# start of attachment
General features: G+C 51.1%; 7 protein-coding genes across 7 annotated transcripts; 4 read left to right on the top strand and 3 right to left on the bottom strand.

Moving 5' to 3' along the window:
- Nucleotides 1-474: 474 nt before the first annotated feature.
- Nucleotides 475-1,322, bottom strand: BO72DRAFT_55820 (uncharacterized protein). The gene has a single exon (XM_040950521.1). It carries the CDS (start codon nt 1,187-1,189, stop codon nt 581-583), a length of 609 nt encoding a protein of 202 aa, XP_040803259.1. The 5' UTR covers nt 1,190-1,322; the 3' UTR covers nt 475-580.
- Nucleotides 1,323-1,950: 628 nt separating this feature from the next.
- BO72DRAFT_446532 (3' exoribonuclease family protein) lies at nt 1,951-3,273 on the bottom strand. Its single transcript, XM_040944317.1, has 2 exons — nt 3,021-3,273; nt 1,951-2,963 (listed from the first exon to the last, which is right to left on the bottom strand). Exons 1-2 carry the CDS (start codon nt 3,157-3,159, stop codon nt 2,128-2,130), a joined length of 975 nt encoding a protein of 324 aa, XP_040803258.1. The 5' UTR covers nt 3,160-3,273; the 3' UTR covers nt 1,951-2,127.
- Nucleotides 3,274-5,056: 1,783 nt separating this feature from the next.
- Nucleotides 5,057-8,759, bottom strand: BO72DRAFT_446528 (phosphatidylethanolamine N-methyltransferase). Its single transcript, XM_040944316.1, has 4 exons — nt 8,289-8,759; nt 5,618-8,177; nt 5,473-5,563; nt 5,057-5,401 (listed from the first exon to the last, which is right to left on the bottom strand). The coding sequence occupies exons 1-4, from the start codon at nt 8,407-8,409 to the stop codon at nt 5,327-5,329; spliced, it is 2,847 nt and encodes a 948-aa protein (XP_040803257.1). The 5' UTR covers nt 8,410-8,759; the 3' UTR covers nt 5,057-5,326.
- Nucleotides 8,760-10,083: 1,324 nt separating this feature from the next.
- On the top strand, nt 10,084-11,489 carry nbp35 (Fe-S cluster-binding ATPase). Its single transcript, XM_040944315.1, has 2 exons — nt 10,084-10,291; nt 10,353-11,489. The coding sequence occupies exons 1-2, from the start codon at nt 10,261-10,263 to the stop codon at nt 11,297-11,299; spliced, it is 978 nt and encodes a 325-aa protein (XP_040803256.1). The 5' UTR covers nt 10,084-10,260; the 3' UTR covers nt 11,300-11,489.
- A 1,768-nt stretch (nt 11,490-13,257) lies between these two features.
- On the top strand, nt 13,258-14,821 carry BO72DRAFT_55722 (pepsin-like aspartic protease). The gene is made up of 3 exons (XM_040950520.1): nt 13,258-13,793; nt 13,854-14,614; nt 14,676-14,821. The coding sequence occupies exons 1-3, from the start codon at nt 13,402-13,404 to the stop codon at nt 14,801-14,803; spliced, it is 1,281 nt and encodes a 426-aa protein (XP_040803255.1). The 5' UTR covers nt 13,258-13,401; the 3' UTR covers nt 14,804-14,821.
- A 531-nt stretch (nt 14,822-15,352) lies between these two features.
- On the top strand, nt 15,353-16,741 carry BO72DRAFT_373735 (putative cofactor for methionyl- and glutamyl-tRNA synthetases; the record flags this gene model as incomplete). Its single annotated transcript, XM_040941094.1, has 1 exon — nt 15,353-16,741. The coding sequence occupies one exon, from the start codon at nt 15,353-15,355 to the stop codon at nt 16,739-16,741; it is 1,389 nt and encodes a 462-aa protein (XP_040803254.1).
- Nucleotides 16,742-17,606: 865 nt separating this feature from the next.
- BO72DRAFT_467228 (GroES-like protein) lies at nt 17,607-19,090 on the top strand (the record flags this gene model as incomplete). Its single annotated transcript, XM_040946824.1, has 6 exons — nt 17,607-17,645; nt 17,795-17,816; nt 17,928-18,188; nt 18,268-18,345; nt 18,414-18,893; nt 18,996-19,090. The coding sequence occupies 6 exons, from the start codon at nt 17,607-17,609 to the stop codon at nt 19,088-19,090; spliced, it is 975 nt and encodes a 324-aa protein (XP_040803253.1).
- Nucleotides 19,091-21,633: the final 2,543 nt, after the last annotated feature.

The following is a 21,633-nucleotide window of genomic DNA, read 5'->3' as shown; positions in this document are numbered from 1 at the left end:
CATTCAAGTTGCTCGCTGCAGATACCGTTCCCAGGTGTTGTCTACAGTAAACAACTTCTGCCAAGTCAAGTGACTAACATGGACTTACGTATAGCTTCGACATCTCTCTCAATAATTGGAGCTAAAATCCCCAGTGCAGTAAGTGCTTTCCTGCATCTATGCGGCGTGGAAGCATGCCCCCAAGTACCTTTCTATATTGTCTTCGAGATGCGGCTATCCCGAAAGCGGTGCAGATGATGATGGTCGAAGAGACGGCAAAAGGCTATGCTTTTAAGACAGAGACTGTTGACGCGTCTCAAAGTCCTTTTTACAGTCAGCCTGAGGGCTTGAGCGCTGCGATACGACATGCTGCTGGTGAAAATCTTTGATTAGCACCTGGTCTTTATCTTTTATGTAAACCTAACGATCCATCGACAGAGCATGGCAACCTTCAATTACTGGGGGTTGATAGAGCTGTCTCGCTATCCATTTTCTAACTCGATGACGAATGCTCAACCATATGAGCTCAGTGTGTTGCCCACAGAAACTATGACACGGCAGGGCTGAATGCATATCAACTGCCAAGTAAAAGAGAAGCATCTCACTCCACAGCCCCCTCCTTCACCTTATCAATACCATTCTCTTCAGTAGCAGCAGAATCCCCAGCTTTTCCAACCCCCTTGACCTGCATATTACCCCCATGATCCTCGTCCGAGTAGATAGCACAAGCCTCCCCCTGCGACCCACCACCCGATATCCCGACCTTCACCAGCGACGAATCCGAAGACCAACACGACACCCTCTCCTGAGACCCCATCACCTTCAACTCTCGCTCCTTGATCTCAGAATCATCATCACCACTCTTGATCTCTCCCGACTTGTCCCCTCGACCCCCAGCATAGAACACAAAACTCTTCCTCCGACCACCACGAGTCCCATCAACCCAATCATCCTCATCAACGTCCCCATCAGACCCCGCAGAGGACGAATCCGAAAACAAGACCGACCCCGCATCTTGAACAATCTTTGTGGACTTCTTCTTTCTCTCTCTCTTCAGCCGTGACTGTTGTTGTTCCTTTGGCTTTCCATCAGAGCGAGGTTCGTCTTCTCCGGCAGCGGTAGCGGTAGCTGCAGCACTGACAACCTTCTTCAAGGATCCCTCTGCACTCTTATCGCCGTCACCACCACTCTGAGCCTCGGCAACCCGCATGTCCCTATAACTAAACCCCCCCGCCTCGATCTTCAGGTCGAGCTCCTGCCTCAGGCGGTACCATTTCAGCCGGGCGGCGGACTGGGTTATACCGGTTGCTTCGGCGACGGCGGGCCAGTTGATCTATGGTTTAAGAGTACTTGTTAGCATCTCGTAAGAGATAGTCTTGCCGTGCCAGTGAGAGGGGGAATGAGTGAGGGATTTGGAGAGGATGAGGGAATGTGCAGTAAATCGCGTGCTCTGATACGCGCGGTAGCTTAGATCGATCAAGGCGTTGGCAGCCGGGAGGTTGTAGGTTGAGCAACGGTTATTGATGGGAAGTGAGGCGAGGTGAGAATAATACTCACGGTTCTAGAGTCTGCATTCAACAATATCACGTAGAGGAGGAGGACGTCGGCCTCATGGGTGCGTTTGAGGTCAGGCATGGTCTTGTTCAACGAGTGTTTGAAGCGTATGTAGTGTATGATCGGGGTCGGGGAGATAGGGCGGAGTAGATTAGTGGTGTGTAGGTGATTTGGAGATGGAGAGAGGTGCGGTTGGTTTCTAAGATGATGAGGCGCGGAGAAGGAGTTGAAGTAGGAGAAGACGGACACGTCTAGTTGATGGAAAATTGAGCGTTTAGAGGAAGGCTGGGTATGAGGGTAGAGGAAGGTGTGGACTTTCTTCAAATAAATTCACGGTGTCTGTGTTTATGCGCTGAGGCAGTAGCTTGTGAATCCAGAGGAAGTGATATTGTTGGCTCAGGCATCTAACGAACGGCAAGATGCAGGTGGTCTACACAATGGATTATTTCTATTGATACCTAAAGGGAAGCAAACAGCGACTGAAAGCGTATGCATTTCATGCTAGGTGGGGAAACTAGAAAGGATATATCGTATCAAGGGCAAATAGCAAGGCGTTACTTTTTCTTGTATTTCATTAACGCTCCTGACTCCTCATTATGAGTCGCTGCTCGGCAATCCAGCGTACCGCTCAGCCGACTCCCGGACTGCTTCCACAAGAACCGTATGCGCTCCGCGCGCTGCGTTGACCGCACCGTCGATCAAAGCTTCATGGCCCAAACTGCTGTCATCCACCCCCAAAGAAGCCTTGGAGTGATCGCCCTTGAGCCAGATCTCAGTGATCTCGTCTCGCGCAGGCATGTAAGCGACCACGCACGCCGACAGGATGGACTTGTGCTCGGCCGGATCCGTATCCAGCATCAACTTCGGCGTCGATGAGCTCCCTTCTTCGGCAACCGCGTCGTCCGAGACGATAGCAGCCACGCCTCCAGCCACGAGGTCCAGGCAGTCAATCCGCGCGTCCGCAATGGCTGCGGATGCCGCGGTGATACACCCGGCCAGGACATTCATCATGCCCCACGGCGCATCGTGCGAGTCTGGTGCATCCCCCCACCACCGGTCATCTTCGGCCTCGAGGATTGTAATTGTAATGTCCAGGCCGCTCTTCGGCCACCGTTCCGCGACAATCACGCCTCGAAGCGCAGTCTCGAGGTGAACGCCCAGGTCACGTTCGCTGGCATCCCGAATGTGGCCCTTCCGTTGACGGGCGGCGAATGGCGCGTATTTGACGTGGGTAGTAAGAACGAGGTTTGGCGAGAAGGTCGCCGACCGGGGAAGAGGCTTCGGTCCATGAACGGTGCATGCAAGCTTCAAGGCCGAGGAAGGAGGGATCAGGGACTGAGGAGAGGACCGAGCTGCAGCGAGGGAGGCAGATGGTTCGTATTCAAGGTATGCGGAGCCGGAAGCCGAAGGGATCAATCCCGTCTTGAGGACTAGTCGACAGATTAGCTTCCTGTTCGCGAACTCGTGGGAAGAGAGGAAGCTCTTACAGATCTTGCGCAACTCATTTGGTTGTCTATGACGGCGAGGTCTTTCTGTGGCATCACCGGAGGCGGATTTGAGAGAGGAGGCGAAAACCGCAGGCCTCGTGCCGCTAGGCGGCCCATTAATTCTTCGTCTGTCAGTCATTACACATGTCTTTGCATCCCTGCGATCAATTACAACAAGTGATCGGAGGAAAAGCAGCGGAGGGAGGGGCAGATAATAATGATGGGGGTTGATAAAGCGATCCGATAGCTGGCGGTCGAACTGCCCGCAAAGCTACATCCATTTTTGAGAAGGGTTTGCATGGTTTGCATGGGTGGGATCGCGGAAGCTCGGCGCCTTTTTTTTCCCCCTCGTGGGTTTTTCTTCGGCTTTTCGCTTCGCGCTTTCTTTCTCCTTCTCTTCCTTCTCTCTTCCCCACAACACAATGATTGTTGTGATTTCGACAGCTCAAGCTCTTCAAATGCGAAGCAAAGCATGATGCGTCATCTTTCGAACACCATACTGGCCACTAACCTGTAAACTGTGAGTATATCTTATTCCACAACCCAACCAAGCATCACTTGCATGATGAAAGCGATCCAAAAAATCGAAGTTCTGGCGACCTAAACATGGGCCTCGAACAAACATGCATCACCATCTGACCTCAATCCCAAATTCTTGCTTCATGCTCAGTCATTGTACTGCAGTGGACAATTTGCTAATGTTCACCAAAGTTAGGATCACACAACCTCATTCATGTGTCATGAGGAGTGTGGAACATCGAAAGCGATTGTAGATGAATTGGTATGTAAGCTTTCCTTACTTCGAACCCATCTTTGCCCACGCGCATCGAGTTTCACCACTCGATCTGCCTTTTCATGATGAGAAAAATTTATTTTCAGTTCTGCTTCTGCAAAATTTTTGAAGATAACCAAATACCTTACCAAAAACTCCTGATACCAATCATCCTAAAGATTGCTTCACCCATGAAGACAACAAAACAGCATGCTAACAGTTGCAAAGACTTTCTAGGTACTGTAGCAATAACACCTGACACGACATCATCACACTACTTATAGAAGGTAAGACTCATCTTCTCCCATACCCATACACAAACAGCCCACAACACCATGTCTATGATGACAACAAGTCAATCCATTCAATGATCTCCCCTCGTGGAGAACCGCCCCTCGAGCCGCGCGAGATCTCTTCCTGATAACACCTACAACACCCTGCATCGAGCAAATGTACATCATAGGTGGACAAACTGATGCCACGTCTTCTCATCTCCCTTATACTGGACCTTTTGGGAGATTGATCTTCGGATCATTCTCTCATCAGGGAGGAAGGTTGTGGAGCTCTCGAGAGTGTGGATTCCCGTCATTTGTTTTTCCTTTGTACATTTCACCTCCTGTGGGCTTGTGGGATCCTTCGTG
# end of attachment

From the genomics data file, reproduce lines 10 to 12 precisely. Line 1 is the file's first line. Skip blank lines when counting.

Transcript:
- On the top strand, nt 10,084-11,489 carry nbp35 (Fe-S cluster-binding ATPase). Its single transcript, XM_040944315.1, has 2 exons — nt 10,084-10,291; nt 10,353-11,489. The coding sequence occupies exons 1-2, from the start codon at nt 10,261-10,263 to the stop codon at nt 11,297-11,299; spliced, it is 978 nt and encodes a 325-aa protein (XP_040803256.1). The 5' UTR covers nt 10,084-10,260; the 3' UTR covers nt 11,300-11,489.
- A 1,768-nt stretch (nt 11,490-13,257) lies between these two features.
- On the top strand, nt 13,258-14,821 carry BO72DRAFT_55722 (pepsin-like aspartic protease). The gene is made up of 3 exons (XM_040950520.1): nt 13,258-13,793; nt 13,854-14,614; nt 14,676-14,821. The coding sequence occupies exons 1-3, from the start codon at nt 13,402-13,404 to the stop codon at nt 14,801-14,803; spliced, it is 1,281 nt and encodes a 426-aa protein (XP_040803255.1). The 5' UTR covers nt 13,258-13,401; the 3' UTR covers nt 14,804-14,821.